“Normal social-class problems” abounded. “You got to be on top because you were white, and then money fell into it, too. We had kids from Section 8 housing with kids from houses that cost over a million dollars. The kids who could afford to go skiing in the winter stayed friends.”
After the money finished its separations, activities began dismembering the student body. “There was always the artistic group, and the Dungeons and Dragons people who wore all black, and the athletes and the cheerleaders had their own little clique.” Memberships to some of these cliques were formal, rigid, rigorous. “There was this group, they called themselves the Pink Ladies. One of the girls fooled around with another girl’s boyfriend, and right away she was out of there. She lost every single one of her friends.
“One of my friends ended up coming into our group because of that. There was a misunderstanding, a confrontation with another girl who was a grade older, and she was kicked out. All of her friends stopped talking to her. Complete silent treatment from all the guys, all the girls. It was a really tight-knit group of friends — if you were out, you were out. I remember seeing the nucleus of that group forming in elementary school. A new girl would come; they’d test her out to see where she’d fall.”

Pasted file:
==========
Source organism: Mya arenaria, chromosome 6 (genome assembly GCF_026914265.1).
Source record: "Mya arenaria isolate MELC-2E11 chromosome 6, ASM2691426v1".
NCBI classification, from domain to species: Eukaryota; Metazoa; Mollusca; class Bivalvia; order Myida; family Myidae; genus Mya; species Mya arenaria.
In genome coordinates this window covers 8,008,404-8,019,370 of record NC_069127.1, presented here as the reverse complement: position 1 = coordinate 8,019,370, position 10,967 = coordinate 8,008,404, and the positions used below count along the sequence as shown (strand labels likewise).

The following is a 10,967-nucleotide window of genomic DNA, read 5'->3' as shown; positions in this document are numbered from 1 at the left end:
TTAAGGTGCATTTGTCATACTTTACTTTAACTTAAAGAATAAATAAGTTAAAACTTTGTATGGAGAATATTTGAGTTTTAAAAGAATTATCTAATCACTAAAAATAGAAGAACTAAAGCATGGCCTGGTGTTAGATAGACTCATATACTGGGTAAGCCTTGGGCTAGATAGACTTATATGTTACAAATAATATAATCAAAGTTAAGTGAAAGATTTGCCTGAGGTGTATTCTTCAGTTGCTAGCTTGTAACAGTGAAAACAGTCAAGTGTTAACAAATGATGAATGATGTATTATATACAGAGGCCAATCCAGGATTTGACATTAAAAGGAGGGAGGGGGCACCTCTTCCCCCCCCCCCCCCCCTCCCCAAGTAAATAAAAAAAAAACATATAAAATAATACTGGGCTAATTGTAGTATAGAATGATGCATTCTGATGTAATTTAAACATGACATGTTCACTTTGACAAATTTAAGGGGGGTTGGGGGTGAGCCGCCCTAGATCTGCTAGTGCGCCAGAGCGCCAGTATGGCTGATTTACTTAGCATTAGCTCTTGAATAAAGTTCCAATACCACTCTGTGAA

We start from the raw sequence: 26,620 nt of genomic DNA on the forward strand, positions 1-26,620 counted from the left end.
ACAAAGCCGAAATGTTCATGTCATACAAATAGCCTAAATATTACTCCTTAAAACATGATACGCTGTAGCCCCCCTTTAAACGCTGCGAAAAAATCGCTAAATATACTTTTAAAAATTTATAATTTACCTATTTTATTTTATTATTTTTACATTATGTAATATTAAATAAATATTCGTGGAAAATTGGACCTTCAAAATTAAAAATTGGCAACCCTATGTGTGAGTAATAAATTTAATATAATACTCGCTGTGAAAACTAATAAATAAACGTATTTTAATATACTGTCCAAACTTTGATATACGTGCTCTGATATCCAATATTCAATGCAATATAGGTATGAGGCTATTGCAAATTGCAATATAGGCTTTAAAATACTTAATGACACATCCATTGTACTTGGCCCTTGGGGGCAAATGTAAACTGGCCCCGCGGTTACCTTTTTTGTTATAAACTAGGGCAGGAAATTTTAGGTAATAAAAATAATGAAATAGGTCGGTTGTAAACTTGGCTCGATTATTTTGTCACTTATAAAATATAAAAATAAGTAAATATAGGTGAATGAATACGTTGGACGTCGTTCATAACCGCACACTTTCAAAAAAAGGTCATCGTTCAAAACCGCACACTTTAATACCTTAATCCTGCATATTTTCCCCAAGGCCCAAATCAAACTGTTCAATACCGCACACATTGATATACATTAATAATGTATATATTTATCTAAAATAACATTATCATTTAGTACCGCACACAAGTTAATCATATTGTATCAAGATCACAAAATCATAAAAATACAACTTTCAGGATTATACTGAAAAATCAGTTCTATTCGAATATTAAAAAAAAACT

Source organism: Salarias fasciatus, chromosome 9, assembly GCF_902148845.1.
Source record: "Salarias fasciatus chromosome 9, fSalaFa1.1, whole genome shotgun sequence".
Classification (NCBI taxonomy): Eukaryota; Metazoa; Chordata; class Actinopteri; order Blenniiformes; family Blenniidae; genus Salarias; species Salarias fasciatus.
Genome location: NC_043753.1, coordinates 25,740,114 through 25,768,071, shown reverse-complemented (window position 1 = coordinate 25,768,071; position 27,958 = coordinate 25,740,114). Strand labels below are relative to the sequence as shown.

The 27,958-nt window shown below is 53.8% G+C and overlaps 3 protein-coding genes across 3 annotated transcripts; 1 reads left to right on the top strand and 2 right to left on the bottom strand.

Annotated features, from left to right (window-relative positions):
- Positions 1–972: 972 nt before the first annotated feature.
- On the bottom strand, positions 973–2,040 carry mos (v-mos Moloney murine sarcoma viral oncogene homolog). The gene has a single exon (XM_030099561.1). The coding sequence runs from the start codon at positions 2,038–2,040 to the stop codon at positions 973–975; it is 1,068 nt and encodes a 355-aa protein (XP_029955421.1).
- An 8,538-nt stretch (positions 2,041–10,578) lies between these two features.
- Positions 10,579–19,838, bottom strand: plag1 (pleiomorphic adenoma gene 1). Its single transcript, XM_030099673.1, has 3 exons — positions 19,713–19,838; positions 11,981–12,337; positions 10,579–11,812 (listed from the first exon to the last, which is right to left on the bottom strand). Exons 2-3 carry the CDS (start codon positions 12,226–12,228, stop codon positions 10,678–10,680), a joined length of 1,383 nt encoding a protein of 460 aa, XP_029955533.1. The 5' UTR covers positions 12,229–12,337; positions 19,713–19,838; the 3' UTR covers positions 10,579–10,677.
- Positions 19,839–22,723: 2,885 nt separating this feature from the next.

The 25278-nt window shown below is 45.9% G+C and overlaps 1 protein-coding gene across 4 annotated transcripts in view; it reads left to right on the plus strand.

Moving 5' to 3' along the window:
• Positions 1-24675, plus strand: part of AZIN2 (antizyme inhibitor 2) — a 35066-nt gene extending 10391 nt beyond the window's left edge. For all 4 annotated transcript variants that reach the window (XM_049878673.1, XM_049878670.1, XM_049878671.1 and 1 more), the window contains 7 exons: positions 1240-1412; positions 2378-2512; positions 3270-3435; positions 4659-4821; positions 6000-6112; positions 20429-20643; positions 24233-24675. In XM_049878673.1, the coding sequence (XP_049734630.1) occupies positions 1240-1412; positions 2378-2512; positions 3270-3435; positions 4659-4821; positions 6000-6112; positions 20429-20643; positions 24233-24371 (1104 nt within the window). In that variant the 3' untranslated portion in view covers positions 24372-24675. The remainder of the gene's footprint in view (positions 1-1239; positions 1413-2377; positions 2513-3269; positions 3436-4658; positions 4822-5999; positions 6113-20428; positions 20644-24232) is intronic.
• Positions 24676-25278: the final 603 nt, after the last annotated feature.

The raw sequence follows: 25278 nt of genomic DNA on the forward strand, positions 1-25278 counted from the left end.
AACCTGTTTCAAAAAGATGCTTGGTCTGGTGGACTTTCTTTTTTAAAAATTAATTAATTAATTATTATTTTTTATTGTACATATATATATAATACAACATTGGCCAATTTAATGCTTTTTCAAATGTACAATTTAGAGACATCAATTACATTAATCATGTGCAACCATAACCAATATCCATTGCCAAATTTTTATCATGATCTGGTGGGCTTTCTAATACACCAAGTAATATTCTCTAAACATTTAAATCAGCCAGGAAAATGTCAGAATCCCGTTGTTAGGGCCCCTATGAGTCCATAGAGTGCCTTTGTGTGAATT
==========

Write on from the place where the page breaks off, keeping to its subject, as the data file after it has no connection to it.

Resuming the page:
The exile sought refuge in Lauren’s circles, the Associated Student Body (“the involved students”) and the tennis team. Both were racially mixed, and the ASB drew students from different activity groups, so the acceptance rate was relatively high.
A third circle for Lauren was provided by the academic structure. “All of my friends were in the advanced classes, so that was another cutoff. We were kind of tracked, even from junior high school. I don’t know if we thought we were better than other people, but it was, like, ‘You guys don’t even know what we’re talking about, so why are we [talking]? How can you understand what stress is? We have to write a 15-page paper, you have to write a 5-page paper.’ ”
Natalie, whose least favorite memories of high school are from her freshman year, when she was shy and less “socially adaptable,” eventually achieved what might be seen as a step up on the social ladder. “Sophomore year, I was friends with a lot of guys who were in the band and stuff, because I was on the drill team, and I played violin in the orchestra. It all kind of went together.”
She met her longtime boyfriend in band, and the two of them began to drift from the group. “Then, my senior year, I was a songleader — like a cheerleader. Then my close friends were songleaders and cheerleaders, and a lot of them had become friends with the football players and basketball players. So I guess I kind of fell into that category, although some of our girlfriends were from the volleyball and basketball teams, and some of our guy friends were from the other sports.